Turkish Stream Set to Fall Victim to Putin-Erdogan Confrontation
Russia’s ambitious project for its Turkish Stream gas pipeline across the Black Sea looks set to become the next casualty of the war of words between Russian President Vladimir Putin and Turkish President Recep Tayyip Erdogan.
And it will likely cost Gazprom billions of dollars or euros, whilst prompting Turkey to look to new suppliers, notably northern Iraq.
A Reuters report from Moscow on 1 December cited sources in Gazprom as saying that Russia may freeze work on Turkish Stream for several years as part of its retaliation against Ankara for last month’s downing of a Russian air force jet over the Turkish-Syrian borderlands.
In practice, any announcement that the project was being postponed - or even cancelled outright - would do little more than confirm that Russia has already concluded that its priority in developing new gas connections to Europe is the planned Nordstream 2 pipeline.
But what any significant delay or outright cancellation would mean is the writing off of considerable expenditures to date on developing both Turkish Stream and its ill-fated predecessor, South Stream.
Gazprom has already spent €1.8bn on purchasing physical pipe for the first and second “strings” - or lines, of pipe to be laid under the Black Sea. Pipe, delivered by Germany’s Europipe and Russia’s United Metallurgical Company (OMK) under the first string contract, signed in January 2014, is now largely stashed on the wharves of the Bulgarian port of Varna. The fate of pipe ordered for the second string, under contracts placed in March 2014, is not known.
Secondly, Gazprom will have to swallow the fact that it paid out around €400m to keep the Saipem 7000 pipelaying vessel and a sister ship on standby for seven months from December 2014 to July 2015 before it decided it would not undertake pipelaying this year.
But the biggest cost of all concerns Gazprom expenditures within Russia itself. Since 2010 the Russian gas giant has been developing an ambitious project capable of delivering 63 billion cubic metres (bcm) of gas from central Russia to a terminal at the Black Sea port of Anapa, the planned jumping off point for both South Stream and Turkish Stream. This project, which it calls the ‘Southern Corridor’, involved laying 2,506 kms of new pipeline and equipping them with 10 compressor stations to move the gas southwards. By July 2015, Southern Corridor development had clearly run into problems, with work on the 880.6-km western route from Voronezh completed but with delays on the 1,625.6-km eastern route from Nizhny Novgorod.
In December 2013, Gazprom estimated the cost of the Southern Corridor project at 738.5bn roubles, then worth $22.5bn but now equivalent to around $10.5bn as a result of the collapse of the Russian currency. How much has actually been spent, and how much it will cost either to tidy up work that needs to be completed or that needs to be abandoned as a result of any delay to Turkish Stream is not known. But it would likely run to billions of dollars or euros.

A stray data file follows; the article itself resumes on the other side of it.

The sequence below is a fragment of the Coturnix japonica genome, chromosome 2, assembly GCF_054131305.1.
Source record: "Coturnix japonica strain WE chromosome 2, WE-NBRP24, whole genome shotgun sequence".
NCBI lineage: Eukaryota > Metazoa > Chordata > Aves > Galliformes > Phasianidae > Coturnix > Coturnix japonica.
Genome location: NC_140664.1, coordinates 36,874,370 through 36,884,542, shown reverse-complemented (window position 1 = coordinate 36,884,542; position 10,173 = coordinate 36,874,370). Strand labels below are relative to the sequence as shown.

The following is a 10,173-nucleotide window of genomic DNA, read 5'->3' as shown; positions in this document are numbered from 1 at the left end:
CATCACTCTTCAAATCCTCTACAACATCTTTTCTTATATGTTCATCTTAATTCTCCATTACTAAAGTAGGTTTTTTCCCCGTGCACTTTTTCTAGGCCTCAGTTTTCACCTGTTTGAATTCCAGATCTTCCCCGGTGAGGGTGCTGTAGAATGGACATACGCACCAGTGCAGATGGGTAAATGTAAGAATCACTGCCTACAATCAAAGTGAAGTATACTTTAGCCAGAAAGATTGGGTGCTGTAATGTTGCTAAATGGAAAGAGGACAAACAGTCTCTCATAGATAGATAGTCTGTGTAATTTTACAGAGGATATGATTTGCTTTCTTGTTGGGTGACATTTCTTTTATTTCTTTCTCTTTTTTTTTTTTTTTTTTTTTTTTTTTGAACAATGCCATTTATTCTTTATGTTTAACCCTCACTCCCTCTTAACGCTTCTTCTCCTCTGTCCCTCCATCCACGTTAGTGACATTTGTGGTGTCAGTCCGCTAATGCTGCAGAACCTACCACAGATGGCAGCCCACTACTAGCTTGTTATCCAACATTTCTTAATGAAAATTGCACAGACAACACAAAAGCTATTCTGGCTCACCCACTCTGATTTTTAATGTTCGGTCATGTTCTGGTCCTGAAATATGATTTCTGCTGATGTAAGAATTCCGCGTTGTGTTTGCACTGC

The prime purpose of this system, which was due for completion in 2017, was to deliver gas to Anapa so that it could then be exported to Europe, initially via the South Stream project, subsequently via Turkish Stream.
So if Turkish Stream is abandoned, then there is little point in continuing with the original Southern Corridor project. There will be some gains, since cities and communities in southern Russia will benefit from improved access to natural gas, but not to the extent that they would need to be served by a brand new 63 bcm/y system.
For Turkey, the issue is not so much financial as practical. If Russia is no longer in a position to provide extra volumes of gas to meet the anticipated needs of a growing Turkish economy, it will have to look elsewhere for fresh supplies. There will therefore be a much greater focus on getting gas from Northern Iraq as quickly as possible.
In November 2013, the Government of Turkey signed a General Sales Agreement with the Kurdistan Regional Government covering gas exports from northern Iraq to Turkey. The agreement set initial delivery volumes at 4 bcm/y in 2017 with annual two bcm/y increments envisaged until they reached a plateau level of 10 bcm/y in 2020.
Just two weeks ago, on 20 November, both the Kurdish authorities and Genel Enerji, the Anglo-Turkish company developing Miran and Bina Bawi, the two principal fields that would provide the gas, told the Atlantic Council conference in Istanbul that they now considered 10 bcm/y to be just an initial level, and that exports could reach 20 bcm/y in the early 2020s.
However, they did acknowledge that the start of Kurdish gas exports to Turkey was still three or four years away.
By John Roberts, Chief Analyst, Natural Gas Europe